If you have been looking for a tutorial on how to test water heater thermostat, then this article is the right one for you.
You jump in the shower and realize that your hot water is not working anymore. You check the manual for directions, and it tells you to look at the thermostat.
However, you do not know how to test the thermostat to see if it is working or not. And in case the water heater thermostat is faulty, you probably do not know how to replace the water heater thermostat, not to even talk of knowing how to test hot water heater thermostat and cold water heater thermostat.
However, that is not something you have to worry about anymore because this article has all the answers for you.
When you discover that your electric water heater is not performing its job, there are two reasons why the water is not heating. The problem could be with a faulty heating element or the problem coming from the thermostat, which has become faulty.
In today’s article, we will take a step-by-step look at how you can test your water heater thermostat. It may sound harsh but trust me, and this is not hard. Let us get to how to check water heater thermostat.
Basics Of A Water Heater Thermostat
You can find your water heater’s thermostat under the access panel on the front side of the water heater tank.
The thermostat has to keep the water inside the tank hot.
And this is done by closing and opening contacts to turn the electricity that goes to the heating elements. These can be found inside the tank so that the water can get heated.
There is also a bi-metal switch on the wall of the water heater tank. When the water inside the tank starts getting hot, the steel tank will also get warm.
This will cause the bi-metal switch inside the thermostat to get heated. Suppose your water heater has been set to 120F, the recommended temperature. In that case, once the temperature reaches that limit, the bi-metal switch will open to cut the flow of electricity to the heating element of the water heater tank.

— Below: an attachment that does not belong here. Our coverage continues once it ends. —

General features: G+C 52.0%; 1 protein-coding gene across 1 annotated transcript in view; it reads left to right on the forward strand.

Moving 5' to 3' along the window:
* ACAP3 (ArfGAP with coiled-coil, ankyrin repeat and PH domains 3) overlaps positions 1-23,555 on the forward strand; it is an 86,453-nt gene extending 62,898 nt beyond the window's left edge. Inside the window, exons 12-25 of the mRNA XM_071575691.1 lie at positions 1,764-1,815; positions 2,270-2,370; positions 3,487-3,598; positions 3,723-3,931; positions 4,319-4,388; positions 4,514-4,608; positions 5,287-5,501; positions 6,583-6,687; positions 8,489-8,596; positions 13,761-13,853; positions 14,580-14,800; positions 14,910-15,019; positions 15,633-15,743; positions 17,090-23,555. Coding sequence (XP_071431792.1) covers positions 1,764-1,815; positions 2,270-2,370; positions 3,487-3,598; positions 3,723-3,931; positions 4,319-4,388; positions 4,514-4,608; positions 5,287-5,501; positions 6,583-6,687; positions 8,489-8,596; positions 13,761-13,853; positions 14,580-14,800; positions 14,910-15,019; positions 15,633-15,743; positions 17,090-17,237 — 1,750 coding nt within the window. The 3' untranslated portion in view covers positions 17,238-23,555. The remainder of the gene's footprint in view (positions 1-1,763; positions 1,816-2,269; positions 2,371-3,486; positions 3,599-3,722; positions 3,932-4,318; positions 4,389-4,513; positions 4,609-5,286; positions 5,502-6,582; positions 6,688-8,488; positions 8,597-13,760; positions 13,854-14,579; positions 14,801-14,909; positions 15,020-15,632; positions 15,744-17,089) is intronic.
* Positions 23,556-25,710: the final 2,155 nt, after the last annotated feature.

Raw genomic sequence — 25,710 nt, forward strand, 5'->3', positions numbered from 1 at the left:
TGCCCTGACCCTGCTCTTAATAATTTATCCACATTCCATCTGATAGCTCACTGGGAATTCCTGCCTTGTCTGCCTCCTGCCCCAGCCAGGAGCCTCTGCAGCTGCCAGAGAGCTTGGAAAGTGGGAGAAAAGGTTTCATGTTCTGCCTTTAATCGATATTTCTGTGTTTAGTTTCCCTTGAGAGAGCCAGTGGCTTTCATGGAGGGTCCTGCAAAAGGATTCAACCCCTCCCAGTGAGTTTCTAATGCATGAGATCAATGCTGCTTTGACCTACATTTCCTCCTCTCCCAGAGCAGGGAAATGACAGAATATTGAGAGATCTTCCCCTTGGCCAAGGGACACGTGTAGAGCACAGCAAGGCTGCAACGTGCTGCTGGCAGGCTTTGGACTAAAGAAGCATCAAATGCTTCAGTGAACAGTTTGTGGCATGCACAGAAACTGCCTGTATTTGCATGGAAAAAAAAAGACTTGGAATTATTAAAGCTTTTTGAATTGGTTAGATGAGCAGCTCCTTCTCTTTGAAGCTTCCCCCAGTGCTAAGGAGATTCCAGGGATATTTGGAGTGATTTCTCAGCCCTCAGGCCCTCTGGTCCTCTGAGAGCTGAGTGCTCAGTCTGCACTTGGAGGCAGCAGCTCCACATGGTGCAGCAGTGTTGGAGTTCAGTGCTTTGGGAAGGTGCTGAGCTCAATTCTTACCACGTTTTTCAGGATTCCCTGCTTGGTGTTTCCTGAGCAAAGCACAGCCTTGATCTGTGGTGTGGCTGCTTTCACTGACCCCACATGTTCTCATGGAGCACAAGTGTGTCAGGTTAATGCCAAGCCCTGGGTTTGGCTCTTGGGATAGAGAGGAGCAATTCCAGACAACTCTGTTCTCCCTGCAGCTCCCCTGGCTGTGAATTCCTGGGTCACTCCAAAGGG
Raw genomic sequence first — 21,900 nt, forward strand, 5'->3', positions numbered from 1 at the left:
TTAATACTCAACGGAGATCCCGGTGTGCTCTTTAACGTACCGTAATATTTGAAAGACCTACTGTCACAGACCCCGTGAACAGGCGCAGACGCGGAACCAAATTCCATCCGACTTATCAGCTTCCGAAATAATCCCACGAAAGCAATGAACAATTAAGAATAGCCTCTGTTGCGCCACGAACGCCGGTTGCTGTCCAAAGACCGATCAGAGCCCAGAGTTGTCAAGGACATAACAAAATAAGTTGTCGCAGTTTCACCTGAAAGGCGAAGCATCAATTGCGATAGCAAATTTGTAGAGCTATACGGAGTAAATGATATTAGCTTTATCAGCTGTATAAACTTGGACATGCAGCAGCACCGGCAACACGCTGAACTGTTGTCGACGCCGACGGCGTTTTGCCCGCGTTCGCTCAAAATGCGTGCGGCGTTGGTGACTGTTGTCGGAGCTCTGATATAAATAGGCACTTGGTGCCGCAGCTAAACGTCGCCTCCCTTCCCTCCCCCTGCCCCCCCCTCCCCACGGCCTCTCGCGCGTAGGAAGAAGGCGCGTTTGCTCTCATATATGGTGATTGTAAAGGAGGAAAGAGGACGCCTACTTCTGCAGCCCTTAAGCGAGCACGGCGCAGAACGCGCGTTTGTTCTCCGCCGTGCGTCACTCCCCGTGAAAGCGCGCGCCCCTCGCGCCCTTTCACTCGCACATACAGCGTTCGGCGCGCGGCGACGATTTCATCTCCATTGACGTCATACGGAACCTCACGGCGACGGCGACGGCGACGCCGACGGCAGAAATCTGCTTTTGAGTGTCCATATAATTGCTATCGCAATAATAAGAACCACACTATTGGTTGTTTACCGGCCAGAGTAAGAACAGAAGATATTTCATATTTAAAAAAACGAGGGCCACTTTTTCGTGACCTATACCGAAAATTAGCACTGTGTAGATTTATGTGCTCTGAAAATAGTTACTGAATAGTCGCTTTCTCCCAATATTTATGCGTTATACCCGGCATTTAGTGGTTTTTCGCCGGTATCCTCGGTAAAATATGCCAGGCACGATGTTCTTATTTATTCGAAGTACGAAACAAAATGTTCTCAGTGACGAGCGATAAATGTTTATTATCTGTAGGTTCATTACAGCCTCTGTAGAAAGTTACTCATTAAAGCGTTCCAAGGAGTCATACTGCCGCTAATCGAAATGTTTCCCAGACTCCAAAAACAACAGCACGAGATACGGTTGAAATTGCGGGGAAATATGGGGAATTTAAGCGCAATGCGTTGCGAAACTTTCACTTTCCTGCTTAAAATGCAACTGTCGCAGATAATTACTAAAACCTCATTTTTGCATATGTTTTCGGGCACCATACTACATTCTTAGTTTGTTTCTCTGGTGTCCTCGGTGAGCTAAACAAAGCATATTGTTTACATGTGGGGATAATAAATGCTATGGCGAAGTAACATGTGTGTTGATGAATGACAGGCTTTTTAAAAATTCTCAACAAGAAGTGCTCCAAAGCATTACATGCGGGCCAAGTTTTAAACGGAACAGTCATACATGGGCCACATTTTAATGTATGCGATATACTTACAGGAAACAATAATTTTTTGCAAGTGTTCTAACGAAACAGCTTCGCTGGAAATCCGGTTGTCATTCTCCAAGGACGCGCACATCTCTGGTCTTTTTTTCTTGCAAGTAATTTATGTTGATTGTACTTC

The bi-metal then does the opposite when the temperature drops from 120F by closing to allow electricity access to the heating elements inside the water tank.
How To Identify A Faulty Thermostat
Most of the water heater tanks with a capacity of 30 gallons or above usually use two elements, and each of these elements has its thermostats.
The thermostats have also been wired so that only one heating element will be on at a time.
The thermostat on the upper side brings a quarter of the water inside the tank to the temperature limit, and then it shuts down and sends the electricity over to the second thermostat, which is on the lower side.
Since the two thermostats are not the same, the water heater will react to it differently when one of them gets faulty and stops working.
How To Find Out The Thermostat That Failed
Before going ahead, you will need to identify that thermostat that has become faulty. Let us see how you can do that.
If it has become faulty for the upper thermostat, the whole water heater will stop working altogether.
This is because it is the upper thermostat that controls the lower thermostat. So when the upper thermostat gets faulty and stops working, the lower thermostat will also stop working.
So when you see that the water heater is not working, the faulty thermostat is likely the upper one.
If the lower thermostat has become faulty, you will see that the hot water is lukewarm or the hot water you usually have run out.
When the upper thermostat heats the top quarter of the tank, it will not heat its part when it is turned on since the lower thermostat is faulty.
How To Test The Water Heater Thermostat
First of all, you will have to check for continuity. The tools you will need are a ‘Phillips’ and a flat head screwdriver and a multimeter.
Before you start working on the water heater tank, make sure that you have turned off the electricity before you proceed.
After turning the electricity off, check to see that the water heater’s power is also off before you proceed. Follow the steps below to turn the water heater off if you do not know how to do that.
- Turn the breaker off on the electrical panel
- Now remove the access cover of the thermostat
- Now, remove the insulation and plastic protective cover
- Use one of the multimeter probes to touch the grounded metal, like the unpainted metal housing of the tank
- Now, touch the other multimeter probe to the terminal of each of the thermostats and both of the heating elements
- The multimeter is supposed to show that there is no voltage at all.
So that is how to turn off the water heater before you proceed to work on it.
How To Test The Water Heater Thermostat For Continuity
Now that you have been able to turn the power off at the main control panel, you can now proceed to text the thermostats of your water heater. Below are the steps that you can use to get this done.
- Step 1
Check to see if the reset button is tripped or not. If that has happened, then reset it. You can now remove the wires from the thermostat, but you need to pay close attention to how they have been connected.
- Step 2
Touch it to the left side terminal near the reset button with one of the multimeter leads.
Now, touch the other multimeter leading to the other side of the reset button terminal. The multimeter reading should be close to zero to show that the thermostat has continuity. If the reading does not show that, then it means that the thermostat has become faulty and must be replaced.
Now do the same test to the right-side terminal of the thermostat’s reset button as well.
- Step 3